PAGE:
Baseball Hitting Drills | Keep Your Eye On The Ball

Youth Baseball Hitting Drills

Is there a youth baseball hitting drill to help keep your eye on the ball?

As a youth baseball coach or parent, have you ever told a youth baseball player to keep his eye on the ball? How about don’t pull your head out!  As coaches and parents we hear and or say  these statements at almost every youth baseball game.

First we have to realize what causes a baseball player to not watch the ball. We all know you can’t hit what you can not see. And yes there is a baseball hitting drill to help keep your eye on the ball. baseball hitting drills

There is basically one of two reasons a baseball player is not watching the ball or keeping his eye on the ball..
1. Trying to hard pull the ball… stepping away from the plate,not hitting the pitch where it is thrown
2. Attempting to hit the ball too hard… swinging for the fences!

Don’t get me wrong, I am a fan of home runs and deep hits but we need to learn hard contact first.
Here’s what a youth baseball coach can do to help players be better hitters.

Baseball Hitting Drill | keep your eye on the ball 1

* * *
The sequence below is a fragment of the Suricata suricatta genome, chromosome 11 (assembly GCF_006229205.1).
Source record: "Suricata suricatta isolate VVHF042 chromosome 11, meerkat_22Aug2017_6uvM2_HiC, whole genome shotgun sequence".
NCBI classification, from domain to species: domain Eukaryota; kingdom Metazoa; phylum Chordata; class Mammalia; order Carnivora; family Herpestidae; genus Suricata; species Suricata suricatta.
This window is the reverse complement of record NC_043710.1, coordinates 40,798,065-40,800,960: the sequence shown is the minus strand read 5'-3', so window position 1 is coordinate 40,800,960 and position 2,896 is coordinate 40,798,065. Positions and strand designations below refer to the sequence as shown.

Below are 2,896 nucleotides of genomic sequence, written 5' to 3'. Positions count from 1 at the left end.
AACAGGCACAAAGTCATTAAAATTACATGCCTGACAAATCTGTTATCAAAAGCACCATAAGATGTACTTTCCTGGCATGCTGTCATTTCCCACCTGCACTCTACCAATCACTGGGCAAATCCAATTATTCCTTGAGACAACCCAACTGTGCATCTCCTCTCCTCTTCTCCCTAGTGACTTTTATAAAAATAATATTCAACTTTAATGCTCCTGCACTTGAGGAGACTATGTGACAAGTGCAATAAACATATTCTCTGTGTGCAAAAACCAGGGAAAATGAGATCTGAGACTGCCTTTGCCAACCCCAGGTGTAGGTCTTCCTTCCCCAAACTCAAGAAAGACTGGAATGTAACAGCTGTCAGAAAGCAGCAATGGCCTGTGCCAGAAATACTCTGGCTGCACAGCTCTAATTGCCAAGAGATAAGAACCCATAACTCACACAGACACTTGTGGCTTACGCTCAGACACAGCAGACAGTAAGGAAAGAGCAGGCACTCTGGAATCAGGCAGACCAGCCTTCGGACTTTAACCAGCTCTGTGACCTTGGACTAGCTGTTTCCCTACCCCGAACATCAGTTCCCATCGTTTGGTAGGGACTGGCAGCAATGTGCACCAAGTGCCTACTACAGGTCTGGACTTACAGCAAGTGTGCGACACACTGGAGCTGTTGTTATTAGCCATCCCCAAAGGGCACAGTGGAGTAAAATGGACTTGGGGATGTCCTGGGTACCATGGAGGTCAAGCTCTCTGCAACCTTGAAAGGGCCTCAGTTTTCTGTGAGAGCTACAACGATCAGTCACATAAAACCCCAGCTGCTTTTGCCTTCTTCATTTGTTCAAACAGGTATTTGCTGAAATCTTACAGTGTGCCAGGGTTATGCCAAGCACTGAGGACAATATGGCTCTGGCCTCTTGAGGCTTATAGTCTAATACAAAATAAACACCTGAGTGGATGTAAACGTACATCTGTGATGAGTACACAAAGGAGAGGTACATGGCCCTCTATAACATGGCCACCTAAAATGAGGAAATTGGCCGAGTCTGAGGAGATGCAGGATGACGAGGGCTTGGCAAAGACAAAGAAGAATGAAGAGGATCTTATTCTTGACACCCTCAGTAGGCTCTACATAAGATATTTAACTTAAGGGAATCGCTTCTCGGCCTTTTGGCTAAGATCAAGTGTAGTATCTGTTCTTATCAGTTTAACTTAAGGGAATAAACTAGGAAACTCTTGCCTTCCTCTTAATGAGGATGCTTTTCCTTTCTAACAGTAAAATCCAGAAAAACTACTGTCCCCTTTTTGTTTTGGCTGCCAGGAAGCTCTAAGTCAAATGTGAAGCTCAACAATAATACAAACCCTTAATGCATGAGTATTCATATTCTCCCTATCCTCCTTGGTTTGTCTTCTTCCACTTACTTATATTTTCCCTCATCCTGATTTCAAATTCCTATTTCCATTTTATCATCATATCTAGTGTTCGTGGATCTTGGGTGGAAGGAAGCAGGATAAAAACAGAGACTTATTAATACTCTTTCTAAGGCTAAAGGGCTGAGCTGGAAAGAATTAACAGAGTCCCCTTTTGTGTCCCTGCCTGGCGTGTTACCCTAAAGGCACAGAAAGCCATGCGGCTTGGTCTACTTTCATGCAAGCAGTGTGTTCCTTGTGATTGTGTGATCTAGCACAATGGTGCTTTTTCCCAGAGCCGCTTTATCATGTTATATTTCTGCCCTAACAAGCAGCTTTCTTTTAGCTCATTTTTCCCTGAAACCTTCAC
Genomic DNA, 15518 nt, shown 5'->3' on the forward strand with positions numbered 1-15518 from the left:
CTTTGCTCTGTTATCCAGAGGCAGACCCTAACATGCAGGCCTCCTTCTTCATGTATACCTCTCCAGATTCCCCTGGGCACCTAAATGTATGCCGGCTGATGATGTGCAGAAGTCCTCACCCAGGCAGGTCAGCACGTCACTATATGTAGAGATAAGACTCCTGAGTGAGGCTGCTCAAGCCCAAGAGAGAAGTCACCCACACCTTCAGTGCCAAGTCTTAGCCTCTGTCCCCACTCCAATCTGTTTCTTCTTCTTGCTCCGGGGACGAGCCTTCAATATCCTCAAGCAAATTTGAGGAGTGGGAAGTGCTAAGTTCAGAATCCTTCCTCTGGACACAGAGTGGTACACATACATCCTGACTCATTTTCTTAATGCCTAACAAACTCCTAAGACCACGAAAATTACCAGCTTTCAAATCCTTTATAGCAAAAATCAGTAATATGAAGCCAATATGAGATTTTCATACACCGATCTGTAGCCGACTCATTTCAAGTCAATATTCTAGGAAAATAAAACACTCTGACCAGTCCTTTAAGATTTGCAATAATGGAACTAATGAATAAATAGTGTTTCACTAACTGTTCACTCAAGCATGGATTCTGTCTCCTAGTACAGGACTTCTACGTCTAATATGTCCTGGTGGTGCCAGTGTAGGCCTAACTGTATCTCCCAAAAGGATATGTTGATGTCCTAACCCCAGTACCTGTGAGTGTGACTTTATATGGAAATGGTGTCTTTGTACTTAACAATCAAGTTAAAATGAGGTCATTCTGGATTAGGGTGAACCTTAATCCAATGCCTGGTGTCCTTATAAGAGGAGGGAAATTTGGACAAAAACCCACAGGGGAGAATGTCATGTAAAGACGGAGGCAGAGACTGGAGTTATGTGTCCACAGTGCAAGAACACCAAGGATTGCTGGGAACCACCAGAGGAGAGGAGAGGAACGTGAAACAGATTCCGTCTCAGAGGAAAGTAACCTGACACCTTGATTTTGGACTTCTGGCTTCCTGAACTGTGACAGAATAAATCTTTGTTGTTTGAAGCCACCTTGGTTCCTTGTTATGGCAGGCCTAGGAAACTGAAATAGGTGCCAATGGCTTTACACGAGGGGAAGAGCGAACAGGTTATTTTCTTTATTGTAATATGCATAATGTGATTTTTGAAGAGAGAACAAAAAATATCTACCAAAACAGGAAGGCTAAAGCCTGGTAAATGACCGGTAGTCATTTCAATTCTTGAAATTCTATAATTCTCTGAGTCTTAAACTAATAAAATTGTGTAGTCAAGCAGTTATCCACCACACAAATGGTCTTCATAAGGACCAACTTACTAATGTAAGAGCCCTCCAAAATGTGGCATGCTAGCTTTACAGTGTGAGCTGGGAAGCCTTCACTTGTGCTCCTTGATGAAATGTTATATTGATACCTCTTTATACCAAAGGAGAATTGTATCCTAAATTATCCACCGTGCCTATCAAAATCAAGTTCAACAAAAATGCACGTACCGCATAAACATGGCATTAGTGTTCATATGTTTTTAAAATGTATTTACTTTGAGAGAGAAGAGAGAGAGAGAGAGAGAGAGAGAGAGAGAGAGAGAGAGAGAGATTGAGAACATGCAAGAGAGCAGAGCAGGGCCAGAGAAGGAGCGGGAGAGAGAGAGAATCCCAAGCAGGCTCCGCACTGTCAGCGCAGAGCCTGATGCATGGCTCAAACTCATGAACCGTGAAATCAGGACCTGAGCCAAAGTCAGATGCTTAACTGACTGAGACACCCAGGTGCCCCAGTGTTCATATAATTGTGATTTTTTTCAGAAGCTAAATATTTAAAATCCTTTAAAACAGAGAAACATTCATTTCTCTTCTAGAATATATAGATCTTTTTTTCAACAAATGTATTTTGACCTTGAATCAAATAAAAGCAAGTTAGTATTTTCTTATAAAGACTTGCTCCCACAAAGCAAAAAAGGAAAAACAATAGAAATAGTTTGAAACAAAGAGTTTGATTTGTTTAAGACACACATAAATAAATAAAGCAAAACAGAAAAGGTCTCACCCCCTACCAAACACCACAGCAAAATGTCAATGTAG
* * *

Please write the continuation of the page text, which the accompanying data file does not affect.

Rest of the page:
A fun way to get kids to practice focusing on the ball is during cage time. You can do this soft toss, live pitch, and machine pitch. This just enhances an existing batting drill and requires no additional practice time.

get dozen baseballs
Get some colored permanent markers ( bright colors like blue and red)
put a filled in red circle(about quarter to half-dollar size) on 4 baseballs
Do the same with 4 blue and leave 4 as is

Now as you do your batting drill as scheduled in practice and do your drill in reps of 12. The player can call out blue,red,white. I prefer have them do a round calling out each color, and then a round or two with random requests by me for the color.

Baseball Hitting Drill | keep your eye on the ball 2

Place a piece of brightly colored masking tape or paint a stripe about  4 inches wide around the sweet spot on the barrel of the baseball bat. The sweet spot is about 4 inches from the end of the bat, varies slightly according to the size of the bat.

During batting practice the hitter uses the striped baseball bat and attempts to hit the baseball on the striped portion of the bat. The hitter is now  trying to correct his own problem. This is a very good way to teach younger and more experienced players to try hit the ball hard with the right part of the baseball bat.

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